The soulful English singer made her amphitheater debut on Sunday night, celebrating two decades of her music. The review and photo gallery at Local Spins.
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For 90 minutes, Joss Stone wowed the sold-out crowd Sunday night at Frederik Meijer Gardens & Sculpture Park with “a celebration of 20 years of music.”
“It’s such a special place to play,” she raved of the venue in her lilting British accent. “There’s flowers everywhere!”
Taking the stage in a runway-ready floral gown, the artist born Joscelyn Eve Stoker unfurled a fast-paced stream of favorites, picked by fans last year in an online poll to represent the two decades of music she has created since debuting “The Soul Sessions” at age 16.
It was incredible then to witness this British teenager belt out high-octane notes reminiscent of Motown’s greatest artists, and it’s extraordinary now to see how Stone has only grown in passion and ability.
Her opening medley of “You Had Me” / “Free Me” / “Bad Habit” / “You Got the Love” hooked the crowd — fans who where all in by the time Stone jumped into “Super Duper Love (Are You Diggin’ On Me).” For the latter tune, she made her way up the stairway to the right of the crowd, stopping at the very top of the amphitheater to sing with the littlest concertgoers. (Stone herself is the mother of two little ones, two-year-old Violet and baby Shackleton, whose traumatic birth in October 2022 made headlines.)
On Sunday night, Stone was all smiles and giggles and joyfulness. “Lovely little vibe you’ve got here,” she remarked at one point.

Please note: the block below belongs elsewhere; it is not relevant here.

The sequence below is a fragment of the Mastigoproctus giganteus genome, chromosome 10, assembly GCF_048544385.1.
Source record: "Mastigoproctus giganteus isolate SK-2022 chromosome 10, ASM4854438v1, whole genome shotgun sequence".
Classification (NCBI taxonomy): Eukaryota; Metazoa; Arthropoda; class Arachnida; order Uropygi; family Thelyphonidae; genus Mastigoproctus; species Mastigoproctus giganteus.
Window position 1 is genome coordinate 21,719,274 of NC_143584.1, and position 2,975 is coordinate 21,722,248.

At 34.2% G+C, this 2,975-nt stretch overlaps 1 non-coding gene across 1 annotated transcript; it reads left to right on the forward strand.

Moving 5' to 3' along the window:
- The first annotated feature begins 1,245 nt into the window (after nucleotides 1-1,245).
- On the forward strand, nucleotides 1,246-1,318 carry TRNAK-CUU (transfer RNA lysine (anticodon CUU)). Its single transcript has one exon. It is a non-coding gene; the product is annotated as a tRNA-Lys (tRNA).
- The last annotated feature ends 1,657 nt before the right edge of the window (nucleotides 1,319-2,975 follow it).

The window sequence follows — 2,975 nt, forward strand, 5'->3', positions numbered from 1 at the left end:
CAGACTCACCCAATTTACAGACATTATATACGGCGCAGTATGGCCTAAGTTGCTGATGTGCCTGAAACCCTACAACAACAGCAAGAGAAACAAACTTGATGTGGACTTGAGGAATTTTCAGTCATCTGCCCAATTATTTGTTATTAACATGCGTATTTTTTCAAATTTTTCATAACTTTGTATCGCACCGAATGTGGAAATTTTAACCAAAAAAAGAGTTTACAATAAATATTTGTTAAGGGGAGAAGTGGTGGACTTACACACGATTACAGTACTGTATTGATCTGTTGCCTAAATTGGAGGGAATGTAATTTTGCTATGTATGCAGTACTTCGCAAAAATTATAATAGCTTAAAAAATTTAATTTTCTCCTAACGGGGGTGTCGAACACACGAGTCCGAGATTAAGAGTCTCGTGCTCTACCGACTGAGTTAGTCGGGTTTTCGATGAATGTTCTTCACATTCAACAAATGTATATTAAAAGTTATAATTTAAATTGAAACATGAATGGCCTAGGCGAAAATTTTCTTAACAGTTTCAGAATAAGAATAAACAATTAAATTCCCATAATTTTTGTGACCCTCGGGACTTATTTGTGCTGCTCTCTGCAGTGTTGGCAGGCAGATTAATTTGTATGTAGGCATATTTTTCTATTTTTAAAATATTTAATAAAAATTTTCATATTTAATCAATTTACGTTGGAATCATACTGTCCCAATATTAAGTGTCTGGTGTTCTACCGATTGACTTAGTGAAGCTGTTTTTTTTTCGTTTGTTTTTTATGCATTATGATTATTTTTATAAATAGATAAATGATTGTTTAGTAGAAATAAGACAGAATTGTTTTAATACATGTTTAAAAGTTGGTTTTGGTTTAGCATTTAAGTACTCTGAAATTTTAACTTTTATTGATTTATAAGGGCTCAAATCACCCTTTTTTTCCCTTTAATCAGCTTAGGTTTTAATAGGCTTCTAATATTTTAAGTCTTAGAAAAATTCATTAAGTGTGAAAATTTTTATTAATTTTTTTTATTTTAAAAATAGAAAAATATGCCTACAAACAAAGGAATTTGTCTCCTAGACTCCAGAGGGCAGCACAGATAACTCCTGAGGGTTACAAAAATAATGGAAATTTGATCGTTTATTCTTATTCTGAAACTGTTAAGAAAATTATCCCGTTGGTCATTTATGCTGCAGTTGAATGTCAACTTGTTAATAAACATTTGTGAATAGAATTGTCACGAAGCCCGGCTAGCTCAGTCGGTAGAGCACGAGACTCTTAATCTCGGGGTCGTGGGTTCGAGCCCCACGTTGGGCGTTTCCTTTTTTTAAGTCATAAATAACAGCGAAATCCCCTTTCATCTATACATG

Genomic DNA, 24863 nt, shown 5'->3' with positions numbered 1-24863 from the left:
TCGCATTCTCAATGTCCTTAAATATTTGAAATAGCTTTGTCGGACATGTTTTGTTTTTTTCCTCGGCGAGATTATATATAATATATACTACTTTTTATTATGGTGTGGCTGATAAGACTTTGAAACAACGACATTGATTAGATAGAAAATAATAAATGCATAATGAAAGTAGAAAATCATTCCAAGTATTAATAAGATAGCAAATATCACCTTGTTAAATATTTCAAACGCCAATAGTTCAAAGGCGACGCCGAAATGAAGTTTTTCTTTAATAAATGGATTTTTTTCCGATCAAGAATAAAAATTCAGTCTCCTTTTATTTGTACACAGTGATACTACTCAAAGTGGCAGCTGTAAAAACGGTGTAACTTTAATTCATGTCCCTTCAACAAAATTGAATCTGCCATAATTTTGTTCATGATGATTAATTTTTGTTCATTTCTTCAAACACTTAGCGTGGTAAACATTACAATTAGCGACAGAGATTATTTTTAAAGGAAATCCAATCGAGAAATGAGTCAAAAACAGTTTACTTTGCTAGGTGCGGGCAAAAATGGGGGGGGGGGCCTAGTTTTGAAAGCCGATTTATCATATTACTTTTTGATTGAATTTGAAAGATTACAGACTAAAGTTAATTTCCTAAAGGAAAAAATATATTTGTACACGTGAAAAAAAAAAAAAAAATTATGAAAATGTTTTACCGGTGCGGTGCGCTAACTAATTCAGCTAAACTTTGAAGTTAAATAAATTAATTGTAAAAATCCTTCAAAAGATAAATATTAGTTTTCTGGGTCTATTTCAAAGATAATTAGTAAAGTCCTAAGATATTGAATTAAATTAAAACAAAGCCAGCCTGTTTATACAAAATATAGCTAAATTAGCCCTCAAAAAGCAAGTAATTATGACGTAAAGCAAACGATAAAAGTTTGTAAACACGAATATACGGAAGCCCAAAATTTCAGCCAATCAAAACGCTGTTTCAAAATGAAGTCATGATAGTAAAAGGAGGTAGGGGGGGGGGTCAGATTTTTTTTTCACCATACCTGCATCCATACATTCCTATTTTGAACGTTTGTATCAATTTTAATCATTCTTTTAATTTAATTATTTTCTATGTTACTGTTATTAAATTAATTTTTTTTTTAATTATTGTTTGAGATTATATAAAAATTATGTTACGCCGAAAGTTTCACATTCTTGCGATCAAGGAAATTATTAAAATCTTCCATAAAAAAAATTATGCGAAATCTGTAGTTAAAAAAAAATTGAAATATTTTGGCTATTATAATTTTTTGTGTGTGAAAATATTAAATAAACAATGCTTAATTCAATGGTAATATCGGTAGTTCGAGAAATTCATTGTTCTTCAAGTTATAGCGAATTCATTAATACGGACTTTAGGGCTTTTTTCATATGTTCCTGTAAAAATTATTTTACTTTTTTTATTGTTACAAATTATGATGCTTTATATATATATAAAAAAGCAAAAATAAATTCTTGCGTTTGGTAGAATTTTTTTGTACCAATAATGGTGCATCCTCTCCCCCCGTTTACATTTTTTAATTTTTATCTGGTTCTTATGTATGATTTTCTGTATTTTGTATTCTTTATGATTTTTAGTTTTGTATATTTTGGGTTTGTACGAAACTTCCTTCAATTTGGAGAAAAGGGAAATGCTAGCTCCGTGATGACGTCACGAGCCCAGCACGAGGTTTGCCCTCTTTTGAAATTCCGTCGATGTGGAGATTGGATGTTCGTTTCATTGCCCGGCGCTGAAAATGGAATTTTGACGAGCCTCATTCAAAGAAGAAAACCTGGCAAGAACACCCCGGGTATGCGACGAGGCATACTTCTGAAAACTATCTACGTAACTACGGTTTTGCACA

Highlights included a sultry, slow-cooked rendition of her song “Jet Lag,” a brilliant medley of the raucous “Tell Me ‘Bout It” and Roberta Flack’s “Killing Me Softly”, and Botswana–inspired “Rain Song,” a gentle world music gem.
“We’re all here together because of sounds we all like,” she said. “It’s actual magic.”
“Music,” an ode to, well, music, meandered pleasantly before rising into a thumping, feel-it-in-your-bones bass line and finally bursting with a full-throttle rock flourish. It was just another showcase for Stone’s effortless musical gear changes.
The whole night emerged like a sonic quilt of genres, from rock to jazz to reggae to world music.
And every song and style was tied together by a voice so mighty, so mesmerizing and fervent it wouldn’t be blasphemy to compare it to that of Aretha. Or Dusty (Stone covered Springfield’s “Son of a Preacher Man”). Or Janis (“Piece of My Heart” was a fierce finale, as Stone’s redux seemed less like a cover and more like she was merging vocals with Ms. Joplin herself).
A FOOT-STOMPING FINISH AND A POTENT OPENING SET
How to top off such a night? With Stone’s soul-stirring, foot-stomping spin on “Some Kind of Wonderful” by Soul Brothers Six. It marked the perfect ending, with the rousing reminder that an hour-and-a-half spent with Joss Stone and her one-in-a-million voice really is a special kind of wonderful.
As globally-infused as Stone’s show was, the opening set by Stephen Wilson (“like the volleyball”), Jr., was very specific in its location: Rural, southern Indiana, from whence the singer-songwriter hails.
Songs such as “Calico Creek,” with bright melodies that skip along, belying darker lyrics, or “Cuckoo,” a bluegrass-y homage to hardworking Americans, show the artist’s roots.
The song, “billy,” was a peak moment, a rip-roaring tune dedicated to “all the hillbillies” out there, with cheeky lyrics stating “You can call me ‘billy’ but the hills stay with me.”
But the highest point came at the end of Wilson’s set, as he launched into the potent “Holler from the Holler,” highlighting his Springsteen-esque, gravelly vocals, and pounding guitar. The former boxer and scientist, married to Sixpence None the Richer’s lead singer Leigh Nash, drops his debut album (“son of dad”) on Sept. 15.
Next Up at Meijer Gardens: The Beach Boys return for a sold-out show at 7 p.m. today (Monday). It’s the next-to-last Fifth Third Bank Summer Concerts show of the summer. Guster wraps up the series on Sept. 15.
PHOTO GALLERY: Joss Stone, Stephen Wilson Jr. at Meijer Gardens
Photos by Natalie Lopez